Harps can be made out of virtually any type of wood, but it is important that the wood chosen be strong enough to withstand the significant pressure of the string tension.  Some harps are made from plywood (wood that is glued together in layers); some are made from solid wood; and some are made of both solid and plywood.

“It might seem to be stating the obvious that the stronger the wood, the better. But this is simply saying that some wood is too weak to resist warping, cracking, and splitting when the harp is brought up to tension. Likewise the finer the grain, the more the wood is able resonate, so the finer the grain the better. Some wood is so coarse that it is altogether unsuited for harp making. Most pine and fir wood lacks the strength to endure the tension the strings exert on the soundboard or to resist the warp and torque the neck and pillar must withstand. On the other hand, oak is immensely strong but the grain is so coarse (and often irregular) that it has a muffling effect on musical resonance.

Density is a different matter. It doesn’t go in a continuum of the denser the better or the less dense the better. Density of the wood certainly affects the harp’s characteristic sound but it is not an issue of good or bad, only different from one another. Dense wood has a very bright sound and sharp ring with a quicker decay. Lighter wood has a mellower sound and a more subtle ring with a longer sustain at the same intensity. Both are marvelous and one chooses the effect by choosing the characteristics of the wood” (Skeen).

Various woods produce subtle differences in sound and tone.  Some general characteristics of some woods used for building harps are:

  • “Cherry: a warm and sweet tone that is very pleasing and mellow. It darkens with age to a beautiful amber color.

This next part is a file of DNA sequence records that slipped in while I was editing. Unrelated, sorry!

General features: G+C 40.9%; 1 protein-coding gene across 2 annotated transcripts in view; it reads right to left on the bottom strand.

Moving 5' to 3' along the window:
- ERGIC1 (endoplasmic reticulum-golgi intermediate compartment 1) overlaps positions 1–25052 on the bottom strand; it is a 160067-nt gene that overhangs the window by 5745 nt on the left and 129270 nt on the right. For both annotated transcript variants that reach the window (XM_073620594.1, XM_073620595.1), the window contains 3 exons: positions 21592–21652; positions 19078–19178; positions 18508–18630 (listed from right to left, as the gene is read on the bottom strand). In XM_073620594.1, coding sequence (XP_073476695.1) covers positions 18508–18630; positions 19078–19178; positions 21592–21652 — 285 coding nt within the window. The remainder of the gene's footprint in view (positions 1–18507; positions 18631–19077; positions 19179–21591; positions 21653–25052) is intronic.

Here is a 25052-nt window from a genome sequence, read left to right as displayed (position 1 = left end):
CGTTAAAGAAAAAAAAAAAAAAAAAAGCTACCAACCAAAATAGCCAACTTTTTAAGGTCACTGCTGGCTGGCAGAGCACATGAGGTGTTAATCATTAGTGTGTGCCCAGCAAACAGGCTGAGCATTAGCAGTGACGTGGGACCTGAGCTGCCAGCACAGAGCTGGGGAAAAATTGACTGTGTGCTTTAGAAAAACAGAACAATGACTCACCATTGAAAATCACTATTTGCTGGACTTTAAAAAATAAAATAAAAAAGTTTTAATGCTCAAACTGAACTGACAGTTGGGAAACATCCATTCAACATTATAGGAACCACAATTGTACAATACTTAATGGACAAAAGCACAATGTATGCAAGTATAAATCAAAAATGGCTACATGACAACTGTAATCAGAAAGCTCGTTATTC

• Maple: a bright tone that is well-balanced with good projection and a strong fundamental
  • Walnut: a medium bright, clear, open sound, rich with overtones (Thormahlen)”
  • “Bubinga—deep and full bodied, with an authoritative bass and bell-like treble and mid range
  • Sapele—bright and clean, with a balance of warmth and depth
  • Koa—both deep and bright, with a strong but very smooth voice (Dusty Strings)”

The choice of wood for a harp is a mixture of aesthetics, sound quality, availability, and price.  Rarer woods are more expensive, but rare doesn’t necessarily equate to better quality when it comes to harp construction.   “There are three basic factors to balance in choosing wood: appearance, price, and sound. The first two are fairly straightforward. People will be drawn visually to a particular wood for many different reasons, and everyone has their own budgetary issues to address. Price relates to the scarcity factor of the wood… Sound, however, can be the hardest to pin down if you aren’t in a position to play and compare the woods first-hand. Because they all sound good, deciding which is “best” becomes purely a matter of personal taste and there is no wrong answer (Dusty Strings)”


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